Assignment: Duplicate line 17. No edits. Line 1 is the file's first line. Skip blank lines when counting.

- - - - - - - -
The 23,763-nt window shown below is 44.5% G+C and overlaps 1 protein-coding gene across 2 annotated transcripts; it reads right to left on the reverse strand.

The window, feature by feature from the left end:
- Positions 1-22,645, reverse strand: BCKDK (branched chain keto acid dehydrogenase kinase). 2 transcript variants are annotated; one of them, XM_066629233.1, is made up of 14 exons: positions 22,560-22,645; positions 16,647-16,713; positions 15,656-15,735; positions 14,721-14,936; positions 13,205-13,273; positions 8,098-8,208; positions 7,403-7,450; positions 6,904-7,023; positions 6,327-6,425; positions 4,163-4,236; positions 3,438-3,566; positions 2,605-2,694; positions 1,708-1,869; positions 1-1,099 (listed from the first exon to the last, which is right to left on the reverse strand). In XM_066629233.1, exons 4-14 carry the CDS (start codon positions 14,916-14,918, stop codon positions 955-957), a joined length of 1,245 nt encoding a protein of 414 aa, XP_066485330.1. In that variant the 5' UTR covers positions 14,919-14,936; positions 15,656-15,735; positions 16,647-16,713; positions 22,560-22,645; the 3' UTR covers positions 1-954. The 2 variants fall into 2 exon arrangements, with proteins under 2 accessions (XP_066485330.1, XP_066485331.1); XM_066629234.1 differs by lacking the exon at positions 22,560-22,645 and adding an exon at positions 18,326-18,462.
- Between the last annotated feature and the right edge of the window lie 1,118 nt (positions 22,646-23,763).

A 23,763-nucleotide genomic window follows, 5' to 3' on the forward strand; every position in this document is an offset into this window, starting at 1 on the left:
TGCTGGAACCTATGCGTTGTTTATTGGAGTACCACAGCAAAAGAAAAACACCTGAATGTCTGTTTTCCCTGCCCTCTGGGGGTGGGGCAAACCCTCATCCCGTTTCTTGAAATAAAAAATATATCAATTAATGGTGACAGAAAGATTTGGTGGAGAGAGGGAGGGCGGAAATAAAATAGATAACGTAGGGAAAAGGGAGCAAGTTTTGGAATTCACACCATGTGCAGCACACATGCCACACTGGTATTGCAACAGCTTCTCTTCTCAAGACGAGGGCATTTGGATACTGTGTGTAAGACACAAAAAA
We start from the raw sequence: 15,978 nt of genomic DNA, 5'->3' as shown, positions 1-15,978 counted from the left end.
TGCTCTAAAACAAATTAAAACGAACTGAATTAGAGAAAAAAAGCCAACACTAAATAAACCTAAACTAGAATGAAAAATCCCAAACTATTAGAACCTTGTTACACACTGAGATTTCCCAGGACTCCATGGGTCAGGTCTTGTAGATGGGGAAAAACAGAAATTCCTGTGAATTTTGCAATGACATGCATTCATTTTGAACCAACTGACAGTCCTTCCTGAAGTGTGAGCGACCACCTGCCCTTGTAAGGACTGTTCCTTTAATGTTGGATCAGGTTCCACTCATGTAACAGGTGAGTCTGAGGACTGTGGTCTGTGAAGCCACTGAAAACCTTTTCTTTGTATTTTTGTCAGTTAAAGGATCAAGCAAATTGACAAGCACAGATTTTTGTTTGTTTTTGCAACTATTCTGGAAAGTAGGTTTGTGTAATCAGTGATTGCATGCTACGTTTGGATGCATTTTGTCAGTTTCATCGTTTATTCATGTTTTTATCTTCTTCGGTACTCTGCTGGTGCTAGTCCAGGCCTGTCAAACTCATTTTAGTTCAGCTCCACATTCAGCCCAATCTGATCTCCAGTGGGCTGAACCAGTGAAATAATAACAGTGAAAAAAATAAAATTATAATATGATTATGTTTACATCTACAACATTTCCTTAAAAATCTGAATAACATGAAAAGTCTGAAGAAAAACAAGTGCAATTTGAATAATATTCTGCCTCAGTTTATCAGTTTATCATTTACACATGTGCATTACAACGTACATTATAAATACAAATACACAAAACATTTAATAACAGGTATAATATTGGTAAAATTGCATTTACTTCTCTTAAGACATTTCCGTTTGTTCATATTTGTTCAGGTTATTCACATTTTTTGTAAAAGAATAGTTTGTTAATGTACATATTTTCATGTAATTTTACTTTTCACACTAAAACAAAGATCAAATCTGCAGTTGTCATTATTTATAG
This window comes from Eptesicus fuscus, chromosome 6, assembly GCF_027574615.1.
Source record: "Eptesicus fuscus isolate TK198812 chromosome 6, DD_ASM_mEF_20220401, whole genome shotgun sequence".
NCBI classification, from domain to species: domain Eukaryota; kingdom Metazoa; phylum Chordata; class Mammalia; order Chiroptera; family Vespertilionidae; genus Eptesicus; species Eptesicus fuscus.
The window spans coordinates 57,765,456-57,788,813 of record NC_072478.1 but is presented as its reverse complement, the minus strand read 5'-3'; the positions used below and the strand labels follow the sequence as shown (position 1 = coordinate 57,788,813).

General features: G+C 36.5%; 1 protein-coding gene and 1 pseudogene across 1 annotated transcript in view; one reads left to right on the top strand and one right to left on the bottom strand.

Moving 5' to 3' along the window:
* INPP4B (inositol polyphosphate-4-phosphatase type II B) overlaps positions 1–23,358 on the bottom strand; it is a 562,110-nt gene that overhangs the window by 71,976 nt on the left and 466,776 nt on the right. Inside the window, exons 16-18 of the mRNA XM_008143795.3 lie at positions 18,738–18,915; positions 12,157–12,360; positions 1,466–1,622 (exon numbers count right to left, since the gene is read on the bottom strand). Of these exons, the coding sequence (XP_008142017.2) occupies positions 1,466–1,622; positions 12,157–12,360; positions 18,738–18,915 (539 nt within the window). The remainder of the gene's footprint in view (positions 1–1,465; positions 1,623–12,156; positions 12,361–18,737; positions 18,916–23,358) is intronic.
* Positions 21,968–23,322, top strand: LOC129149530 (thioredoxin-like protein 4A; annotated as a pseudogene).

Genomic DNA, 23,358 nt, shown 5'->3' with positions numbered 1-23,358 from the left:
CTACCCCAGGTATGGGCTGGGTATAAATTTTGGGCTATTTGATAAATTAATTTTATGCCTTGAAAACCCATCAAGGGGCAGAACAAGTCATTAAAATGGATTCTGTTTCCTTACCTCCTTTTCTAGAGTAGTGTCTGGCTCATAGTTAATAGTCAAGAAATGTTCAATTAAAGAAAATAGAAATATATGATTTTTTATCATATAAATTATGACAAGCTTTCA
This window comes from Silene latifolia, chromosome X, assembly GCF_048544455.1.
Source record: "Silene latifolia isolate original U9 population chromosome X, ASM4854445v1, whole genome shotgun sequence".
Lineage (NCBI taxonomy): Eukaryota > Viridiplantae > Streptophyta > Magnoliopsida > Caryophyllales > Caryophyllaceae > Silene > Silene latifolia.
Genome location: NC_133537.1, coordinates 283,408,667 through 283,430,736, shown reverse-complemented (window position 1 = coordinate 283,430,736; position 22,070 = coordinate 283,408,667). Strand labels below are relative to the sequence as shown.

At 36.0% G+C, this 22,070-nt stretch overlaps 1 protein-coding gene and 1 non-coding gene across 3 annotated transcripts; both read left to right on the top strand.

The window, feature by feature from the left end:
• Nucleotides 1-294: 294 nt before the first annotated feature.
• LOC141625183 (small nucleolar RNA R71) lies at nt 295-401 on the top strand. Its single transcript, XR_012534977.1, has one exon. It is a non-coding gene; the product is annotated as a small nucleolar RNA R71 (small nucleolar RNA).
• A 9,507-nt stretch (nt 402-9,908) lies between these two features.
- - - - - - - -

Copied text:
Genomic DNA, 23,358 nt, shown 5'->3' with positions numbered 1-23,358 from the left: